Understanding the psychology behind procrastination is the first step to overcoming it, say workplace experts. Checking our socials, watching funny videos or rearranging our desk drawers – most of us lose at least some portion of our workday to procrastination. So how do we get on with it and just do it? How to beat procrastination!?
Inside our brain, there rages a battle between two vastly different components: the limbic system, the pleasure centre that rewards us with immediate gratification, and the prefrontal cortex, the sensible voice in our head, focused on long-term outcomes and goals.
Blame the brain
When someone is in a “threat state” – for example, faced with a difficult or boring task – the limbic system kicks in, seeking to maximise immediate rewards and creating the ideal opportunity for procrastination.
Even though we may know that a particular task must be completed, and that good things will follow from it being ticked off our to-do list, the threat state associated with doing something even slightly unpleasant can send our brain in the opposite direction.
The threat state undermines performance, because it makes us problem-oriented, and that affects our ability to make progress on a task. We may be in a fight, flight or freeze state, where we’re weighing up the pros and the cons.
Procrastination is not all bad. After all, it may provide an opportunity to obtain more information or clarity on how to move forward. It most cases, though, it is an impediment to productivity.
Escape the vicious cycle
Serial procrastinators experience a significant amount of stress on a daily basis. The stress of procrastinating is huge because we’re constantly in ‘last-minute-mode’. We’re constantly catching our tail, which means we have no time to think. Being so stressed all the time is torture! Procrastination can create a vicious cycle of never really getting anything done.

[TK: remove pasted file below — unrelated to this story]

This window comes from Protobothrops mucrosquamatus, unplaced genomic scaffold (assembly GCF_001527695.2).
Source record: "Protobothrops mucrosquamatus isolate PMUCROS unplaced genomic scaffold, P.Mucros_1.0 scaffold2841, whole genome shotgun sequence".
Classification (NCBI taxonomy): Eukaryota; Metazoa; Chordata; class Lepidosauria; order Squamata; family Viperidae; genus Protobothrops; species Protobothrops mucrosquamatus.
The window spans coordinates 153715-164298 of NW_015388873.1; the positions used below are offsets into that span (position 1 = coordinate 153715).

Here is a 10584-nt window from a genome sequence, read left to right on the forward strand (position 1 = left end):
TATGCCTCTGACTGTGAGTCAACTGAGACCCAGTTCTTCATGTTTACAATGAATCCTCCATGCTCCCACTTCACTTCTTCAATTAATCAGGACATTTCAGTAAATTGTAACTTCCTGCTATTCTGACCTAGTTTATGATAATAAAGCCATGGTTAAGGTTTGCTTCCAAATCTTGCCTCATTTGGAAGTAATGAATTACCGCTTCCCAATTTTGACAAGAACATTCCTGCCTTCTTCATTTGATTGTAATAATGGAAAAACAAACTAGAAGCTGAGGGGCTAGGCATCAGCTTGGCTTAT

Some people are big procrastinators and the downside is that they beat themselves up about it. If we procrastinate for a whole morning, it can create a spiral effect, because then we feel bad about ourselves. That can lead to a threat state, which can lead to more procrastination.
Procrastination can stem from indecisiveness, avoidance or thrill-seeking. Most people have a tendency towards one type, although a blend is also common. Working out what is at the root of our particular procrastination behaviour can help break the habit.
Some people are natural avoiders, but they may also require a bit of adrenaline and cortisol to get going. And some may be forthright about their needs and requirements in their business, but they may not have tough conversations at home with their partner, because they want to avoid conflict.
Thrill-seekers rely on having a deadline; without one, they often fail to deliver. Thrill-seekers say ‘yes’ to everything, but usually they haven’t worked out how long something will take and when they will do it either. They are often pleasant to deal with, but they can also be infuriating, because they haven’t worked out the consequences of saying ‘yes’ all the time.
Eat frogs first
If you are serious about beating procrastination, we suggest starting your day with the most difficult, procrastination-triggering task. American motivational speaker Brian Tracy spells out why in his 2001 bestselling book Eat That Frog. His logic is to start the day with the biggest priority when we are still fresh. Our top priority is the frog, because they’re not the easiest thing to eat. As the day goes on, we get tired and our willingness to do more difficult tasks decreases.
Verbalising why a task needs to be completed can work wonders for boosting motivation. Try talking about the task to a colleague or coach – or even writing it down. What would it look like and feel like to achieve the task? Set a clear goal and bring it to life – that will help create a reward state.
Breaking up the day into smaller chunks of time and providing rewards for completing mini tasks can also fuel progress and appease our limbic system.
Ultimately, beating procrastination is all about giving ourselves the tools we need to start a task, no matter how difficult it seems.
As German poet Johann Wolfgang von Goethe said 200 years ago, “Just begin and the mind grows heated; continue, and the task will be completed!”
If you would like to know more in regards to overcoming procrastination and implementing focus and productivity goals in your workplace, speak to the Team at DGL Accountants!
Article by Jessica Mudditt for InTheBlack.